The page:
As we are served glasses of scalding coffee, the boy tells us, through a translator, that he wants to grow up to be a police officer.
That’s someday. Today, this brothel is his home.
Life is brutal in these dark halls and squalid rooms. Violence is a constant threat. Alcoholism is rampant. Strangers wander up the stairs to buy sex late into the night. A child has few defenses here, and although we’re told that the boy’s gender gives him some protection from sexual abuse, he’s still at severe risk.
Many survivors of India’s brothels describe a horrific conditioning period during their first days and weeks in the sex trade. Rape, beatings, starvation and isolation are used to break the spirit and capture the mind.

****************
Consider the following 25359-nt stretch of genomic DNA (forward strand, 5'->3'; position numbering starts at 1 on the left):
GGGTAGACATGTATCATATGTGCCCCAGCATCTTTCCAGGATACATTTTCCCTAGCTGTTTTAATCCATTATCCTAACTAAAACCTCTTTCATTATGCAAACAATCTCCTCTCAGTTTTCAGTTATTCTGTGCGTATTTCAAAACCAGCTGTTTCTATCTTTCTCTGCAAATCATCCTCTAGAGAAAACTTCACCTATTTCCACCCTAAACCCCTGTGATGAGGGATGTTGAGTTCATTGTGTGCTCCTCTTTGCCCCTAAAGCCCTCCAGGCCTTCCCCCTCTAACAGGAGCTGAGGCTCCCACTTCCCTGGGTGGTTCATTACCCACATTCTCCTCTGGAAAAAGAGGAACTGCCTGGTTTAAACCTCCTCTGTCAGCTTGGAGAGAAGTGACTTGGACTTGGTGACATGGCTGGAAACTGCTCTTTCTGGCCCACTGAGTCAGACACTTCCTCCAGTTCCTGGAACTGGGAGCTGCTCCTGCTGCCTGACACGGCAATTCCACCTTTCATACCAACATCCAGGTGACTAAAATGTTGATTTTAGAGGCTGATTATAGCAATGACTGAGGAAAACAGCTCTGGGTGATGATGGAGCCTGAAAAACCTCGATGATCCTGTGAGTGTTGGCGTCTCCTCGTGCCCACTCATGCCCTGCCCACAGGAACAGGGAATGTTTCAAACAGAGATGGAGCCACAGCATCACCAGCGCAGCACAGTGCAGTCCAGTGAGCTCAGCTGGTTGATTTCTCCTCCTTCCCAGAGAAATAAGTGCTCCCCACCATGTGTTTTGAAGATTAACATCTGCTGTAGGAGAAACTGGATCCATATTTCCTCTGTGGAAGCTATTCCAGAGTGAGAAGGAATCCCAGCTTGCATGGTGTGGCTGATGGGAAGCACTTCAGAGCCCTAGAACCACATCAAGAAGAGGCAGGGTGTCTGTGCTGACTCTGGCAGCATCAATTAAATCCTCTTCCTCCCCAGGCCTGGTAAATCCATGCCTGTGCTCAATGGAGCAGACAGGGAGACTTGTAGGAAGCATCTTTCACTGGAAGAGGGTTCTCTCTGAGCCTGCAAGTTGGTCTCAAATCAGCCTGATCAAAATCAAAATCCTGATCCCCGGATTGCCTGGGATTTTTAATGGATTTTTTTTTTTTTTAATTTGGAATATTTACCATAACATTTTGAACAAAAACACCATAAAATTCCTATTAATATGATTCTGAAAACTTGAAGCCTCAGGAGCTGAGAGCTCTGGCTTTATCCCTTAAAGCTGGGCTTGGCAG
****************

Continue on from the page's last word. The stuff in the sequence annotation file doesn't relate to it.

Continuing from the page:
“I said that I didn’t want to stay there. I started crying,” one trafficking survivor told International Justice Mission researchers in the 2017 report, “Commercial Sexual Exploitation of Children in Mumbai.” “So the (manager) took off all my clothes, she didn’t leave one piece of clothing on and took me to the door. She said, ‘You can now go wherever you want.’ Then she put on the (music) and beat me a lot… The green chili, she put it on my body and beat me”
An adult survivor, in an interview at IJM’s offices here, told me she traveled to the city from another part of India on the promise of a good job. When she arrived, she was told she had been sold to a brothel, where she was held captive and forced to have sex with three to four men a day. A friend eventually helped her escape.
It’s a story repeated hundreds of thousands of times a year here and in other cities in India, where the level of exploitation is staggering even for a nation of 1.32 billion people. IJM researchers in 2017 found that about 5 percent of sex workers in public brothels, like the one we entered, are younger than 18.